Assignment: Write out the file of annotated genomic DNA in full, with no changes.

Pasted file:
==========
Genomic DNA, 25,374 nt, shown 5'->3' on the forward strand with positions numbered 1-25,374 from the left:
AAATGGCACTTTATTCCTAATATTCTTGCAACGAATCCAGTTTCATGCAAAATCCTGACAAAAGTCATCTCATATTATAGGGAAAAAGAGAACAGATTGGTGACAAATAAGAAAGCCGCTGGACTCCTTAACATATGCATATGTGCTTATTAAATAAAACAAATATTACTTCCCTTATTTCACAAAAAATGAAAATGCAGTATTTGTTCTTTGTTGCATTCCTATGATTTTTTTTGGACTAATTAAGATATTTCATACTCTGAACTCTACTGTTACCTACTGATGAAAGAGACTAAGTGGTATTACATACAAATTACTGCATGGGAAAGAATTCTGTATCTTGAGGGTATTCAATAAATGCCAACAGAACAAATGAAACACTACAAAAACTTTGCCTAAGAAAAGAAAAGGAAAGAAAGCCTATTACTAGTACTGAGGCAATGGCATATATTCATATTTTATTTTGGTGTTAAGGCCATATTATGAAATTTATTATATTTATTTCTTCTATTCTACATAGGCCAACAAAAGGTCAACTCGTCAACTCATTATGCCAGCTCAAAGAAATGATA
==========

Genomic DNA, 25,374 nt, shown 5'->3' on the forward strand with positions numbered 1-25,374 from the left:
AAATGGCACTTTATTCCTAATATTCTTGCAACGAATCCAGTTTCATGCAAAATCCTGACAAAAGTCATCTCATATTATAGGGAAAAAGAGAACAGATTGGTGACAAATAAGAAAGCCGCTGGACTCCTTAACATATGCATATGTGCTTATTAAATAAAACAAATATTACTTCCCTTATTTCACAAAAAATGAAAATGCAGTATTTGTTCTTTGTTGCATTCCTATGATTTTTTTTGGACTAATTAAGATATTTCATACTCTGAACTCTACTGTTACCTACTGATGAAAGAGACTAAGTGGTATTACATACAAATTACTGCATGGGAAAGAATTCTGTATCTTGAGGGTATTCAATAAATGCCAACAGAACAAATGAAACACTACAAAAACTTTGCCTAAGAAAAGAAAAGGAAAGAAAGCCTATTACTAGTACTGAGGCAATGGCATATATTCATATTTTATTTTGGTGTTAAGGCCATATTATGAAATTTATTATATTTATTTCTTCTATTCTACATAGGCCAACAAAAGGTCAACTCGTCAACTCATTATGCCAGCTCAAAGAAATGATA